While the federal government nudges an electric-vehicle (EV) infrastructure forward through charging companies Ecotality and Coulomb, a power provider is striking out on its own to prepare Houston — and, down the road, several more Texas cities — for the arrival of the electron guzzlers.
NRG Energy’s budding eVgo network, unveiled last month, might represent only one big power company’s small bet that EVs will take off. More hopefully, however, it could be seen as a sign that consumer concerns about EVs will be assuaged sooner than expected, allowing for a speedier development of the market.
As NRG boasts, eVgo is the first EV-charging network to arise without government money behind it: Ecotality’s EV Project is funded by the U.S. Department of Energy to the tune of $115 million, and Coulomb fetched $37 million to boost its ChargePoint America. That distinction alone makes eVgo interesting. But the network (pronounced ee-vee-goh) is also worth watching because NRG is moving so aggressively on the project, with a turnkey charging solution, focused messaging and an array of partnerships that could give the program legs.
While Ecotality’s Jonathan Read has been talking for months about a subscription-based service, eVgo came out of the gate outlining three tidy tiers of service, from a three-year contract at $49 per month that includes installation of a Level 2 charger (but doesn’t include electricity costs, and doesn’t give users free access to public stations), up to an $89/month plan that covers installation and electricity costs, and gives users free, unlimited access to network stations.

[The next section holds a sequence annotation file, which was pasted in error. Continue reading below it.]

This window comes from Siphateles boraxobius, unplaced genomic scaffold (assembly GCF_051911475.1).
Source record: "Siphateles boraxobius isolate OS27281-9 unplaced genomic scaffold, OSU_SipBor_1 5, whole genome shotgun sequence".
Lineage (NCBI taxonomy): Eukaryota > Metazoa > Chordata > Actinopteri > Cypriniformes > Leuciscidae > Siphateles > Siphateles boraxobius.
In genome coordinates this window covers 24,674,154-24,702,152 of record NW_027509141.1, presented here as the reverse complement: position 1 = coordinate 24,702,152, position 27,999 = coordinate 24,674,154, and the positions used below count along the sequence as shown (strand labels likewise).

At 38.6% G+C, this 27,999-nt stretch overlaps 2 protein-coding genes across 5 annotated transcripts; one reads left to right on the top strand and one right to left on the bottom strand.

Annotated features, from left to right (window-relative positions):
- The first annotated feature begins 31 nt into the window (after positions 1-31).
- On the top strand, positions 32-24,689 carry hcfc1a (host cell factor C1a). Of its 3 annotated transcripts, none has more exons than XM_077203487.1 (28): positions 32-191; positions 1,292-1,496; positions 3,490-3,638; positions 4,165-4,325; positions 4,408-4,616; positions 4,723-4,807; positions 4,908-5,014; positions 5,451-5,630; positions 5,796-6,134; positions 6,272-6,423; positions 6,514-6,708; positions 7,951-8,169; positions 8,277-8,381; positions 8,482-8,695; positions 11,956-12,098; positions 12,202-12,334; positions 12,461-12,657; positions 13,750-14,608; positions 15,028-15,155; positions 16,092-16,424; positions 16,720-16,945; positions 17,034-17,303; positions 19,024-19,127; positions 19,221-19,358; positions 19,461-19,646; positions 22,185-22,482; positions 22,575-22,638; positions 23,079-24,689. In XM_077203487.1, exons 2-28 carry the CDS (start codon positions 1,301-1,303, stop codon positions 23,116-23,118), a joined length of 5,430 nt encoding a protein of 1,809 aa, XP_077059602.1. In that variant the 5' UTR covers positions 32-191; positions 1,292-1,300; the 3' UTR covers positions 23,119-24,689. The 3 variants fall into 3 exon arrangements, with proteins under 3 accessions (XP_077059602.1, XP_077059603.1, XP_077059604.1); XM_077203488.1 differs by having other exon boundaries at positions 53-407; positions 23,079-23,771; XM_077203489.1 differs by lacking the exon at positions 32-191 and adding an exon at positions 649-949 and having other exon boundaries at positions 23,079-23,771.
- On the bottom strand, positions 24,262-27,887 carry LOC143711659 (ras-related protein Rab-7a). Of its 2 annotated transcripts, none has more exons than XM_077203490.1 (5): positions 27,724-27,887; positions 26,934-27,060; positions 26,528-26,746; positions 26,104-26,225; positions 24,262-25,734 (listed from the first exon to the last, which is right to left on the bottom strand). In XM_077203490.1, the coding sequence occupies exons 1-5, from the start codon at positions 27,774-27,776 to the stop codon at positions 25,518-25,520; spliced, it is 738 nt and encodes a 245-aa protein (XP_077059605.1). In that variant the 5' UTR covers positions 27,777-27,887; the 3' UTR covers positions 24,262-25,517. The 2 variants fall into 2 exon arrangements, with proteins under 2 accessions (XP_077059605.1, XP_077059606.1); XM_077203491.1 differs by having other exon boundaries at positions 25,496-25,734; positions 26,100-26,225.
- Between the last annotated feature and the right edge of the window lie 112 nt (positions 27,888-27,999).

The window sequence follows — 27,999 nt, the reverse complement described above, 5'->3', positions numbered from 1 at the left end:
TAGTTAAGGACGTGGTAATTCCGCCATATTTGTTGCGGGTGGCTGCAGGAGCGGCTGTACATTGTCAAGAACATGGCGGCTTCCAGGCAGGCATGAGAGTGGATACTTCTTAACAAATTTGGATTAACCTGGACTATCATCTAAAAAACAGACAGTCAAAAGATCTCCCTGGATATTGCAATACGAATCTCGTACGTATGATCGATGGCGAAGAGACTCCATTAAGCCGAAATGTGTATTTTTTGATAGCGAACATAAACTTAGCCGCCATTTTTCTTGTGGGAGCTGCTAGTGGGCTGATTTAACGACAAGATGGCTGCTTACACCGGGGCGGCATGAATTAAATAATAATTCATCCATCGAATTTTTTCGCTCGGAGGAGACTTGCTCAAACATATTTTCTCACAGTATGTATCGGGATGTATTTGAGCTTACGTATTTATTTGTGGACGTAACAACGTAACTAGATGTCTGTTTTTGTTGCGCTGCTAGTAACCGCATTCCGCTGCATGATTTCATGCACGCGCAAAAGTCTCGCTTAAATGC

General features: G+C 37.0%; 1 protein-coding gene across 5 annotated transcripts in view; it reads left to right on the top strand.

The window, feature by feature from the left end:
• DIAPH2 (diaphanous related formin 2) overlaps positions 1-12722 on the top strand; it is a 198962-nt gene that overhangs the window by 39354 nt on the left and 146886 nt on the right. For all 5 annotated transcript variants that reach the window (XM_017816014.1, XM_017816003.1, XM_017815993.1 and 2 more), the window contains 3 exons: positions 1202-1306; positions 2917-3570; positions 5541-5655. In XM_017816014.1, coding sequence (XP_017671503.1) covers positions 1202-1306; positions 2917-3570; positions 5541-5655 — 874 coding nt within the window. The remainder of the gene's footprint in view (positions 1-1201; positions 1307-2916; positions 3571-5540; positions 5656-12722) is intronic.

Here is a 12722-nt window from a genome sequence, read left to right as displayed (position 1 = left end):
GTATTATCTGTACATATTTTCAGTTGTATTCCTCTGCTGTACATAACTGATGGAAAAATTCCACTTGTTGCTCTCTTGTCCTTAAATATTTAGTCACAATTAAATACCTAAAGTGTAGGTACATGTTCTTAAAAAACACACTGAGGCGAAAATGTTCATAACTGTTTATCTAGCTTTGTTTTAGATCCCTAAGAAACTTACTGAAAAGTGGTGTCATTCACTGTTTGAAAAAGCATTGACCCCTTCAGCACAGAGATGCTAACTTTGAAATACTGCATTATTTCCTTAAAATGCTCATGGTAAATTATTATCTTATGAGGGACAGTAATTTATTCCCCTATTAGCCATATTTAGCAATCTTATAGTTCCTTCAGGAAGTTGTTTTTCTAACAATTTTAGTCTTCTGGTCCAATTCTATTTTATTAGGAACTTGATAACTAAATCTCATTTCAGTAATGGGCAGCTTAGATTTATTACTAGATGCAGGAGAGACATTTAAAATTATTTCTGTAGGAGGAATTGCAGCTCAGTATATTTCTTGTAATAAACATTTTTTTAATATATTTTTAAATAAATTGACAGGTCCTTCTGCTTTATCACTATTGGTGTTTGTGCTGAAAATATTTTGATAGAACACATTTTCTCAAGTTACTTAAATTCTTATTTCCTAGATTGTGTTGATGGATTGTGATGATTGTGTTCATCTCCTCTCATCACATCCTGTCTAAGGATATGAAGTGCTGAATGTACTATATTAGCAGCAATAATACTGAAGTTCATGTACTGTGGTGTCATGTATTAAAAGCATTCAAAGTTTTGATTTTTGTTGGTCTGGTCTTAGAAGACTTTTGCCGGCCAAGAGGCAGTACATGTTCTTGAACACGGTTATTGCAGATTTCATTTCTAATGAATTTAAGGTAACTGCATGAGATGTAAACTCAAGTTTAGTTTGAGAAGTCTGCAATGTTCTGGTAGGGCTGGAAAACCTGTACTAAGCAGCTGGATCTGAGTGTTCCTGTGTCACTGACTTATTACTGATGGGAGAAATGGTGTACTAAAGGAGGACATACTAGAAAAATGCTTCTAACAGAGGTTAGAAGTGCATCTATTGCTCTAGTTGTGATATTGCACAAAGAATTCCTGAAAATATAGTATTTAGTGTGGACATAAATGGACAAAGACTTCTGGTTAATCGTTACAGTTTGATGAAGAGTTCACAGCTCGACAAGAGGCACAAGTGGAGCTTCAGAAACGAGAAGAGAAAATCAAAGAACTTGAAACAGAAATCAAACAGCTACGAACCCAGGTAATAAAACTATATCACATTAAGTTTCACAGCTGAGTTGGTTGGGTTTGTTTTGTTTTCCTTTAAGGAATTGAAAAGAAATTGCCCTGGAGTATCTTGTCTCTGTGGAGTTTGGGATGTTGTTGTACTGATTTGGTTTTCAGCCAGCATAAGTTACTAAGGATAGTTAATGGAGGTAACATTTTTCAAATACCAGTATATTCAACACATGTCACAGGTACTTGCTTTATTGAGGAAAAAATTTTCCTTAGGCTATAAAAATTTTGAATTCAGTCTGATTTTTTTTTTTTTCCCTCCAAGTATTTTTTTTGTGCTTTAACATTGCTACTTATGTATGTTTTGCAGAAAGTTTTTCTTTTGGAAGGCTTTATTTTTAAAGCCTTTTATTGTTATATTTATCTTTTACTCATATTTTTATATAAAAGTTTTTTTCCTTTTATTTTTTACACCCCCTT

Penciling out the value of these plans is difficult, but at the $49/month level, three years’ of monthly fees add up to well under the $2,200 price tag Nissan has put on the purchase and installation of the same smart AeroVironment home charger for Leaf buyers (for those who don’t get a charger free through the EV Project, that is).
Spokesman David Knox said NRG doesn’t expect a flood of customers in the months ahead — CEO David Crane told the New York Times he foresees perhaps 1,000 signups in the first year. But eVgo is a long-term project, Knox said, and a big part of the company’s task is to inspire confidence that electric vehicles will be viable. “If we can give people convenient, easy-to-understand options, then that’s a step in the right direction,” he said.